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Several State School Chiefs On Clinton Campaign Trail

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Several of the 16 state education chiefs who endorsed Gov. Bill Clinton two weeks ago have hit the campaign trail to stump for the Democratic nominee for President.

Herbert Grover, the superintendent of the Wisconsin Department of Public Education, took last week off to campaign for Mr. Clinton.

And Sandy Garrett, the superintendent of public instruction in Oklahoma, said she plans to speak out on behalf of the Arkansas Governor in interviews and in visits around the state over the next few weeks.

She is also participating in a national women's caucus that is advising Mr. Clinton on women's issues.

In Georgia, Superintendent Werner Rogers's wife, Judi, who is a high school principal, is serving as host for a reception this week in Atlanta for Mr. Clinton's wife, Hillary. Mr. Rogers also held a news conference to announce his support for the candidate.

"We're lending our name and our position to the support for the Clinton-Gore campaign in Georgia,'' Mr. Rogers said. "And certainly we tried to do that nationally with the release the other day.''

Mr. Rogers was one of a handful of superintendents at a news conference in Raleigh, N.C., on Sept. 29 held to present Ms. Clinton with the signatures of 16 superintendents who endorsed her husband.

Mr. Grover, the immediate past president of the Council of Chief State School Officers, and Superintendent Wayne Teague, who has served as Alabama's state chief since 1975, longer than any of his other state counterparts, organized the unprecedented show of support during the chiefs' annual meeting in St. Louis this past summer.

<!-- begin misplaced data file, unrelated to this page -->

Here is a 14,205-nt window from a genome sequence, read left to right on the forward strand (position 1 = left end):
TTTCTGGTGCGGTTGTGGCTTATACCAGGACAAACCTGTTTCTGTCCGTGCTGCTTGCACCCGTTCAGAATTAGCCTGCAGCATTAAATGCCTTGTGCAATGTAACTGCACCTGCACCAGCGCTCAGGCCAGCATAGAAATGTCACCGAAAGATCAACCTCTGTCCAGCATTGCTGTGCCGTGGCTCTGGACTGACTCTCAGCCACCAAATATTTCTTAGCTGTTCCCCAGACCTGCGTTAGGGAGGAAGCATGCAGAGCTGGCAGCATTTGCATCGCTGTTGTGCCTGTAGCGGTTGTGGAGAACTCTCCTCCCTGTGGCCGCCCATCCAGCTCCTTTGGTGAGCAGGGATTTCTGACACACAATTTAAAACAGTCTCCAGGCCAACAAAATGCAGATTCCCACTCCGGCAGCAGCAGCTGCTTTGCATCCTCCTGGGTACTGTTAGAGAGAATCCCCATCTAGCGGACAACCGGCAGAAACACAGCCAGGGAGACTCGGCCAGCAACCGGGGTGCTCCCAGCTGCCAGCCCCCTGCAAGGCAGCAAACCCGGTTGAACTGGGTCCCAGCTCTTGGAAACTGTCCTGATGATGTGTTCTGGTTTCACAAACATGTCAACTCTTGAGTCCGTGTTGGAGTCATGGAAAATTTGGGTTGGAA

The chiefs cited numerous reasons for their endorsement, including Mr. Clinton's support of the 1983 Quality Education Act in Arkansas, his emphasis on early-childhood education and school readiness, and his belief that "public education is the crucible of our nation's democracy.'' (See Education Week, Oct. 7, 1992.)

'Great Dissatisfaction'

Mr. Grover said that all but a few of the chiefs wanted to lend their support to the endorsement, but that legal, political, or other roadblocks prevented more of them from doing so.

"In spirit, there's great unanimity,'' he said. "Minus a handful, there's great dissatisfaction with how Washington has related to national systemic change.''

Mr. Grover, who has been elected to his nonpartisan post since 1981, has announced that he will not seek re-election, and declared that "I don't think we can be nonpartisan anymore.''

Not all of the superintendents who endorsed Mr. Clinton plan to campaign for him, but several said that they would do so if asked, and that they have expressed their support for the Clinton-Gore campaign when doing media interviews.

A spokeswoman for the ãŸãŸóŸóŸïŸ said the Washington-based organization does not endorse candidates, and added that endorsements from individual chiefs are not connected with the national organization.

She said she did not know if any chief has endorsed, or plans to endorse, President Bush.

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